Thanks for clarifications in earlier comments. I will attempt an answer which will be qualitative because of the large number of variables under consideration.

if it is a problem of the on-time

At 50 kHz there is a problem of off-time too. 1/f = 20 uS; ton = 18. toff at 2 uS is not long enough for L1 (220 uH) to discharge into the output capacitor C1. I estimate 7 to 8 uS is required (not including unknown Darlington switching times).

At low input voltage (4.5 V) the Ipeak is high (0.9 A). These simple calculations do not include voltage drops across R3 (current sense) and the 0.46 Ohm of 220 uH L1. These losses become more significant at higher inductor currents.

why the calculations are not fitting the reality by a lot?

In summary, I think that L1 is too high, at 220 uH; frequency at 50 kHz is too high; at low input voltage resistive losses must be included in the equations for component values.

Watchpoint: An external current drive transistor might be needed to meet the power output requirement (-25 V, 50mA) at low input voltage (4.5 V).

Mostly for learning purposes

I think your project has been very good for learning, particularly for showing the selections and compromises needed for low input voltage. Very interesting for me, and I hope I have given you some useful ideas.

• Thanks, I hope this post will also help someone else :) So, I remember why I choose 50kHz: the datasheet says it support up to 100kHz. Therefore calculations should match (slopes, timing etc) - hence the doubts I have: is there something else I am missing? I will try at lower frequency as stated in the table and re-design the circuit and will update. Nov 20, 2021 at 18:53
• On the internal BJTs, it should be ok considering the power: the design process is to ensure we are in the voltage limits, and do not reach the 1.5A. The calculations are showing a current peak of 0.9A at 4.5V, so I also don't think this should be an issue. It could not be the most efficient, but the basic functioning should still happen. Nov 20, 2021 at 18:55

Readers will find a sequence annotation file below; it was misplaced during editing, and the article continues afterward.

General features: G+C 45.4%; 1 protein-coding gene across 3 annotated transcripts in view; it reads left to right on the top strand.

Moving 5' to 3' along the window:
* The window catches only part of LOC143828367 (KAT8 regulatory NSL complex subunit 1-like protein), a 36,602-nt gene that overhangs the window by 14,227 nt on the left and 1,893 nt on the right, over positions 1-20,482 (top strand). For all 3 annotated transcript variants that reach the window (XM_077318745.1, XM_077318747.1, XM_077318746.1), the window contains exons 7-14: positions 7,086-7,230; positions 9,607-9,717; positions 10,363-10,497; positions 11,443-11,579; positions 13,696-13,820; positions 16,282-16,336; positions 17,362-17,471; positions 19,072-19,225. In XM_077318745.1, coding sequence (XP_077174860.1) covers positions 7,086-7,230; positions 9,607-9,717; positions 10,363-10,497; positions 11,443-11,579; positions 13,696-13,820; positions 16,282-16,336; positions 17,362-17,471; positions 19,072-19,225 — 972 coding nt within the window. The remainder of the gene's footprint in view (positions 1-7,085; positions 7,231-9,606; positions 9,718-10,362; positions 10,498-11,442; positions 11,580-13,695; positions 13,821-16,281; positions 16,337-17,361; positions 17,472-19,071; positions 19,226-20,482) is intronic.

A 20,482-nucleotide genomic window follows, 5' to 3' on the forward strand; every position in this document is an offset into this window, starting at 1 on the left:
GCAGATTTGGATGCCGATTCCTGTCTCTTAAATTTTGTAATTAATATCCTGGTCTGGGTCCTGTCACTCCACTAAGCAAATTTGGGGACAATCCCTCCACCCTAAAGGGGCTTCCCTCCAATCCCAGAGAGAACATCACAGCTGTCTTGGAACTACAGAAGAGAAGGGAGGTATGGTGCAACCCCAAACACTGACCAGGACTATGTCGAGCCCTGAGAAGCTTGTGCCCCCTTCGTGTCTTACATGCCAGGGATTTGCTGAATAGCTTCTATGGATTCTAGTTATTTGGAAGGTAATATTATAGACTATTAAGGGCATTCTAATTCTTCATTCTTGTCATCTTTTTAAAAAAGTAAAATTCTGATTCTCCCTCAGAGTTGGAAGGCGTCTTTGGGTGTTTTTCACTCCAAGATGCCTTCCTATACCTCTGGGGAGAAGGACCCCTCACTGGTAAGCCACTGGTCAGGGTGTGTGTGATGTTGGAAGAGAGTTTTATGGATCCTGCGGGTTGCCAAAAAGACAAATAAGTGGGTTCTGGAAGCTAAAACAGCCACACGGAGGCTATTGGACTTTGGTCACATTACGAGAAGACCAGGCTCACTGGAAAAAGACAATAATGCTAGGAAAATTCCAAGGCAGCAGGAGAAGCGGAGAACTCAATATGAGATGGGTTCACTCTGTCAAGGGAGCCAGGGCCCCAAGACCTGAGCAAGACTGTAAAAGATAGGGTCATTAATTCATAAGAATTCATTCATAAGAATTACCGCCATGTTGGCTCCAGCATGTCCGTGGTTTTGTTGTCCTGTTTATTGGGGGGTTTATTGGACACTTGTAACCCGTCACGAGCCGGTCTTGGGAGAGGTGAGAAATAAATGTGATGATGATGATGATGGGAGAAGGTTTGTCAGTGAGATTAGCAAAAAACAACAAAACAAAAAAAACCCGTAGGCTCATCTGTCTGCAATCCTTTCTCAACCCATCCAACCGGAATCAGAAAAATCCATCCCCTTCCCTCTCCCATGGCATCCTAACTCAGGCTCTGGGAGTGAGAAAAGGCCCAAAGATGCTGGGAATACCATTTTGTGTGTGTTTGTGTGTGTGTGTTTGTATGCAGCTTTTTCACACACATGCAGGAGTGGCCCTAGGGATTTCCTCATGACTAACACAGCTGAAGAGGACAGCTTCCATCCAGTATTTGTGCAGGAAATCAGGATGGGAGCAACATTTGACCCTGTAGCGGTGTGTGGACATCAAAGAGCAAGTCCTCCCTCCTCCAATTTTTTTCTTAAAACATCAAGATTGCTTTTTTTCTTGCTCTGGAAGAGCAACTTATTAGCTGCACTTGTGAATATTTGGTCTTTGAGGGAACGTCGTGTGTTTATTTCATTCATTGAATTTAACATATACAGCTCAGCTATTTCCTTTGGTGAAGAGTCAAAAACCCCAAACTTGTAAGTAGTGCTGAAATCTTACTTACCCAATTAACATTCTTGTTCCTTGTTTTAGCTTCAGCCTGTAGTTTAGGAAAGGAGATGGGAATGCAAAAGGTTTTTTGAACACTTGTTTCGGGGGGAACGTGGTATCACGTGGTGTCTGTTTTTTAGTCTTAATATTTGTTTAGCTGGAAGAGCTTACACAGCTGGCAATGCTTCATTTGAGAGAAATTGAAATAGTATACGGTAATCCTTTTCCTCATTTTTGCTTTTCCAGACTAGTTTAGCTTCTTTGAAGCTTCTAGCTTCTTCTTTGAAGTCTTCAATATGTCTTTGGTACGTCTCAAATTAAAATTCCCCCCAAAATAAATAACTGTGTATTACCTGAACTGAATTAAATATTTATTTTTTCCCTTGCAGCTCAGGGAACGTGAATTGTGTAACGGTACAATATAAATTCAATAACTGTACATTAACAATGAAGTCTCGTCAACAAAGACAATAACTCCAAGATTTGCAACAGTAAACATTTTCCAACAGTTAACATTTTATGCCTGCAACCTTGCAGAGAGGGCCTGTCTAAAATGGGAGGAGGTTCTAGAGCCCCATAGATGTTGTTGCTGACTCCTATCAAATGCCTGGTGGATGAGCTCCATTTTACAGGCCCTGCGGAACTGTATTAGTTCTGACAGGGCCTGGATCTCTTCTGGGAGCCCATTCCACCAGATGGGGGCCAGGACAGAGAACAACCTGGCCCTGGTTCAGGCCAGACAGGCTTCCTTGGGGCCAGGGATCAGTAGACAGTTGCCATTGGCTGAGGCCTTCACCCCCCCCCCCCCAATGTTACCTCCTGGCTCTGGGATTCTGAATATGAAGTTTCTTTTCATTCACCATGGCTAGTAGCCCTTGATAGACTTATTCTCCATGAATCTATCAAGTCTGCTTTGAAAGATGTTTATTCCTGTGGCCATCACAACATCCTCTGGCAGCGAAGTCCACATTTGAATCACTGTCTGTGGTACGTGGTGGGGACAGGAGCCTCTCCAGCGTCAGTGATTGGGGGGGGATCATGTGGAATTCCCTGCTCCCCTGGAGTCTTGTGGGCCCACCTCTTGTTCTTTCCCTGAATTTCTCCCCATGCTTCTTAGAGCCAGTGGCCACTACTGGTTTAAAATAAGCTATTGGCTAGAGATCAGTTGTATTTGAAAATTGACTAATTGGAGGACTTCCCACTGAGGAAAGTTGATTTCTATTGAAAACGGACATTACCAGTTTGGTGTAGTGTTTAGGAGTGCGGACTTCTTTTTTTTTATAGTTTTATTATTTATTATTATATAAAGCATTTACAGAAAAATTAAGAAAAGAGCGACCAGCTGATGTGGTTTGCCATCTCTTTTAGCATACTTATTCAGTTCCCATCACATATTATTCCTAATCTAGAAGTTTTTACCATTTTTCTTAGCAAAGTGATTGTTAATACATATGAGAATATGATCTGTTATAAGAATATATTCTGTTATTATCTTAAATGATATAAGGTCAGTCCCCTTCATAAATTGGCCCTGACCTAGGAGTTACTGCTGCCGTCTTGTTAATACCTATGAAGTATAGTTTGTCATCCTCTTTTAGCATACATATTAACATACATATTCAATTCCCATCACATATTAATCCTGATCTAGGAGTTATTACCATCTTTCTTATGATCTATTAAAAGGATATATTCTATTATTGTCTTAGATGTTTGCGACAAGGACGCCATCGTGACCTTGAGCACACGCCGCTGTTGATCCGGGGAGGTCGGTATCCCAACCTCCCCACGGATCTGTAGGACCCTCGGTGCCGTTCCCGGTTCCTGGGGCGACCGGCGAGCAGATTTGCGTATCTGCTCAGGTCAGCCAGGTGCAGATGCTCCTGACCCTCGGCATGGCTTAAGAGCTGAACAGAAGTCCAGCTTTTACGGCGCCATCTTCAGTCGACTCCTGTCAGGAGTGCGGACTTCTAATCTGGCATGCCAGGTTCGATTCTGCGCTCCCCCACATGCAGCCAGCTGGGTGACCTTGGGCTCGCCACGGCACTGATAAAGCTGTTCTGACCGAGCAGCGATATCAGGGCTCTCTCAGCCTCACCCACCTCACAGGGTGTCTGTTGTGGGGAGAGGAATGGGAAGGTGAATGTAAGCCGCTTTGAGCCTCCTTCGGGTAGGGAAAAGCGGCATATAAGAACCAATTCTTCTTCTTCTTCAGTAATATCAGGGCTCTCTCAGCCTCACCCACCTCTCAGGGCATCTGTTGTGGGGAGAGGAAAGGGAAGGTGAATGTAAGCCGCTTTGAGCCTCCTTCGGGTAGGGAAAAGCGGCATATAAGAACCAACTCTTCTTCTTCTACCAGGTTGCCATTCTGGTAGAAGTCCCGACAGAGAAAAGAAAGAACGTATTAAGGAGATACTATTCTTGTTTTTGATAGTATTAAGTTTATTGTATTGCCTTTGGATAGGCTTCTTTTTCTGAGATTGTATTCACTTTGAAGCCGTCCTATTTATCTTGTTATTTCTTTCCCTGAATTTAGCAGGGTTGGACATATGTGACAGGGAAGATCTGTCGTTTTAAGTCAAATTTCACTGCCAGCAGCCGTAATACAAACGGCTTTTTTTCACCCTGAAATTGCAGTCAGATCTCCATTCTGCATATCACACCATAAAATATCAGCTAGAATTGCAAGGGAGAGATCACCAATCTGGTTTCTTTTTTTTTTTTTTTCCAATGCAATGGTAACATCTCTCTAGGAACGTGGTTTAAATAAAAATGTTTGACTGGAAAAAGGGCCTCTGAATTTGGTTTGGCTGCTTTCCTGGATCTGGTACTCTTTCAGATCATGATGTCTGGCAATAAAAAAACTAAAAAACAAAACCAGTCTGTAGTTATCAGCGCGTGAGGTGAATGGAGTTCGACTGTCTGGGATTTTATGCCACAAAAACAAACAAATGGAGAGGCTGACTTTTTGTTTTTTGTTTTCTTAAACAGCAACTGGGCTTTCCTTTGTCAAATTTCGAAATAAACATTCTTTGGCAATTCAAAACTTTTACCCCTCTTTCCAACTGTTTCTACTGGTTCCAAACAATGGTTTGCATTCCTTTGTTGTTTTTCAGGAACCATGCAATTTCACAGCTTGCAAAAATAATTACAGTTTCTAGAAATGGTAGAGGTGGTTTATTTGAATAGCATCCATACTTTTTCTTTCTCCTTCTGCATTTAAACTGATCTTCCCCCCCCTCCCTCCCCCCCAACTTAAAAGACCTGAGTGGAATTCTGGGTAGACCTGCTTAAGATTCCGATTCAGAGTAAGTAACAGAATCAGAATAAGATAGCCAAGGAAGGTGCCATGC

• I -think- the table 7.5 of the TI datasheet, shows the frequency variation you might have with a 1nF capacitor only. In my circuit for example, I see variations of 45 to 55 kHz when I set 50kHz. The limits I used to dimension the on/off timing and the capacitor, were from the formula and verified against the first table of 7.9 in the datasheet. Nov 20, 2021 at 19:15
• I updated the question, as I have partially answered to myself, if you are interested. Nov 22, 2021 at 22:42
• @thexeno Thanks for progress update, very interesting. I will look out for your next question. Nov 23, 2021 at 16:59

I have found the issue. This will translate into another question but I will considered answered this specific one, to not change the entirely the subject and leave it available for who might experiment with the same part in the future.

So, if the frequency choice was not optimal but still in the boundaries of what possible from the chip, I have instead chose an unrealistic on-time/off-time ratio of 7.9, while the IC can do a (max!) of 7.5 and in this case, one should design considering the worse case boundary of 5.2

The reason why I don't reach the right power at the lower input voltage, in fact, is due to the timing circuitry which does not reach more than a measured value of 5.27 ---> To verify this and apply the formula of

$$\ \frac{t_{on}}{t_{off}} = \frac{|{V_o}| + V_{diode}}{V_{in}-V_{sat}} \$$

I measured the diode forward voltage, and seemed to be, at max load and minimum input voltage (where you get more peak current), of around 0.4V. I did this measurement with different acquisitions and comparisons due to dealing with 25V to measure a 0.5V on a difference between two traces which cannot be done just with an AC mode screenshot, but still. Also, the saturation voltage measured during the on time is around 1.6V, measuring the difference between the collector (pin 1) and the emitter, pin 2 ---> Then, I noted the minimum input voltage at which I am able to provide 50mA, and is 6.5V. Putting all these numbers in the formula, I indeed get a on/off ratio of 5.24, which is very close to 5.27, hence I consider the design process correct. There is only open one thing, which is why I see a saturation voltage that high.

I will give an answer in case we find it, or I might ask it in a dedicated question. Thanks who helped in thinking through this.